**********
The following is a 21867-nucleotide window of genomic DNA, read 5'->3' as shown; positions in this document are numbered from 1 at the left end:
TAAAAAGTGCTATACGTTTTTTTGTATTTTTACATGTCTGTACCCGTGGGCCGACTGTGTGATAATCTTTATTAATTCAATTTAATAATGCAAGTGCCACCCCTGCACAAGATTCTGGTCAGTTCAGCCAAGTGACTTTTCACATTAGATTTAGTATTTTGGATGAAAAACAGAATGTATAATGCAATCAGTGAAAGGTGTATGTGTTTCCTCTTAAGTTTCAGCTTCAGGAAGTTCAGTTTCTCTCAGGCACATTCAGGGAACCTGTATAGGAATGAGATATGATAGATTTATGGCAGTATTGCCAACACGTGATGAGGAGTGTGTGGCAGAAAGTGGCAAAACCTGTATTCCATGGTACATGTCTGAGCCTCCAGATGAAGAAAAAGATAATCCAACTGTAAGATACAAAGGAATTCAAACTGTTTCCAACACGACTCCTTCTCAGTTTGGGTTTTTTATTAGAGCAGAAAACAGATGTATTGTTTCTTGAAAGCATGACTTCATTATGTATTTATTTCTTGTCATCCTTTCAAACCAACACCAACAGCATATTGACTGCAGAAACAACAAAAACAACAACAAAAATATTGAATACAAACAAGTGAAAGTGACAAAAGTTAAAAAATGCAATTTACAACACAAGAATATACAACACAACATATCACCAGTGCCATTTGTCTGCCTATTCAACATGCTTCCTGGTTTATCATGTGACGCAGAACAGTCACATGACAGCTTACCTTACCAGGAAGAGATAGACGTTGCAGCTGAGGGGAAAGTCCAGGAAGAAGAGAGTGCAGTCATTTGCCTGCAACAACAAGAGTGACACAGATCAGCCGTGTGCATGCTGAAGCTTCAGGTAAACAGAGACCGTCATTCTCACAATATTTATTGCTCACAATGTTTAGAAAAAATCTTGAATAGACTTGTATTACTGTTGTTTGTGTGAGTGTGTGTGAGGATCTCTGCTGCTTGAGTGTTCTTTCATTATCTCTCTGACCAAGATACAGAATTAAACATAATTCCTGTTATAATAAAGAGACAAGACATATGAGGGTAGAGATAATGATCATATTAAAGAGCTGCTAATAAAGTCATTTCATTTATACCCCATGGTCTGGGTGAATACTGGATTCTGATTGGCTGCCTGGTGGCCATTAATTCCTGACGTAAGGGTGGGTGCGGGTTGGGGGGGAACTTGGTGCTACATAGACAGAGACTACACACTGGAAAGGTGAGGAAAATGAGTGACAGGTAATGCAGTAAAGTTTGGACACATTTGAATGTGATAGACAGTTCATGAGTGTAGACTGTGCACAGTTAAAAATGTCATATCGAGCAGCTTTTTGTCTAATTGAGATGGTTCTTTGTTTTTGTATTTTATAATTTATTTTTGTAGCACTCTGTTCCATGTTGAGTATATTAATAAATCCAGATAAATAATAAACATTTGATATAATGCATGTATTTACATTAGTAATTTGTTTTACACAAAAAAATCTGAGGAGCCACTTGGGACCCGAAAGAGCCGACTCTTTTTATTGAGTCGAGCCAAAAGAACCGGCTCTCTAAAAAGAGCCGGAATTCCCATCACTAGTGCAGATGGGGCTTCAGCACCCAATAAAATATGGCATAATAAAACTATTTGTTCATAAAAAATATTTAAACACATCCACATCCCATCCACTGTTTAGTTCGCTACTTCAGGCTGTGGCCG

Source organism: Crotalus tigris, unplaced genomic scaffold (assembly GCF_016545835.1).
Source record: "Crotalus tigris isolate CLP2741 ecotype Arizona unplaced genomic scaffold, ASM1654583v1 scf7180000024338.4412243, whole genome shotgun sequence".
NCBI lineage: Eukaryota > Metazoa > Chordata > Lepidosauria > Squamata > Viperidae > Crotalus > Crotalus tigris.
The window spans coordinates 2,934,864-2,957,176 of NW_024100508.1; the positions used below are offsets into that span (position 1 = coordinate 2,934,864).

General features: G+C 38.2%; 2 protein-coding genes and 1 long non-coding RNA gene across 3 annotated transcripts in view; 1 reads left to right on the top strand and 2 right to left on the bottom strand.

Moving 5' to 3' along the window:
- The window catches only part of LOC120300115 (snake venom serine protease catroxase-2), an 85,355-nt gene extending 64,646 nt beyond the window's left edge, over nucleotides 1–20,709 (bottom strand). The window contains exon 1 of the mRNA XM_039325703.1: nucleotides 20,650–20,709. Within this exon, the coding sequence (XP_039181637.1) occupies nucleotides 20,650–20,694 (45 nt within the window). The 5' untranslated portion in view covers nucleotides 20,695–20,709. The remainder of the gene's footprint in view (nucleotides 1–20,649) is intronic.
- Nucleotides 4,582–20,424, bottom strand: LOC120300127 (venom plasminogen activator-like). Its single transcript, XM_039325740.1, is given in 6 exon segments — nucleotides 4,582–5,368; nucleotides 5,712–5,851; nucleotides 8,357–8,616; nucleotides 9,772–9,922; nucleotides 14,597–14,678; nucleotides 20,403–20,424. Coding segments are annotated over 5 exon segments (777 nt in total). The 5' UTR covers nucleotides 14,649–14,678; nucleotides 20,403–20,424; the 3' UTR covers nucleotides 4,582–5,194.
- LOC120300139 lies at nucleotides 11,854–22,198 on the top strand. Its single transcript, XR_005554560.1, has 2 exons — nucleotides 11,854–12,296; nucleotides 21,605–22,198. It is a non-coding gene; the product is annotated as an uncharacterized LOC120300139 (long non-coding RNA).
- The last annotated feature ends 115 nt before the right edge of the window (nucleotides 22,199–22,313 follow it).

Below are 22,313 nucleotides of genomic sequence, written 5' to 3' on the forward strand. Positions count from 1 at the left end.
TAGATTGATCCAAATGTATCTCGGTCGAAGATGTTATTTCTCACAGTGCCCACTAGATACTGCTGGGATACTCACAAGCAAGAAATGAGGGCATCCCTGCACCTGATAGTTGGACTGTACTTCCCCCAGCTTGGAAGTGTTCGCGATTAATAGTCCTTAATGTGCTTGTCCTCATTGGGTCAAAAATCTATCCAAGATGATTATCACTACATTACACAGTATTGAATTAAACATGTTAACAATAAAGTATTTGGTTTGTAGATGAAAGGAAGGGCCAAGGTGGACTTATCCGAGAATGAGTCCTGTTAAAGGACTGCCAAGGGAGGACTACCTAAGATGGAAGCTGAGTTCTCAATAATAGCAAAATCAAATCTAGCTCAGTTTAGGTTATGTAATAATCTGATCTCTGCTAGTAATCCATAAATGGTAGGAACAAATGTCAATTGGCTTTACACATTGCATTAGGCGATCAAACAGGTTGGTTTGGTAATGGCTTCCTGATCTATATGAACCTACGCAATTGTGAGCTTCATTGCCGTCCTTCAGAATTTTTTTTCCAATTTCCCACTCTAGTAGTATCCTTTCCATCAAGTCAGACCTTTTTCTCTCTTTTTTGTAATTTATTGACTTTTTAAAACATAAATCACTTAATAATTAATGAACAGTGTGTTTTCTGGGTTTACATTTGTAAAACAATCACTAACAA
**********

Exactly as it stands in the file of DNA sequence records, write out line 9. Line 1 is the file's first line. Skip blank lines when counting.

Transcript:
- The window catches only part of LOC120300115 (snake venom serine protease catroxase-2), an 85,355-nt gene extending 64,646 nt beyond the window's left edge, over nucleotides 1–20,709 (bottom strand). The window contains exon 1 of the mRNA XM_039325703.1: nucleotides 20,650–20,709. Within this exon, the coding sequence (XP_039181637.1) occupies nucleotides 20,650–20,694 (45 nt within the window). The 5' untranslated portion in view covers nucleotides 20,695–20,709. The remainder of the gene's footprint in view (nucleotides 1–20,649) is intronic.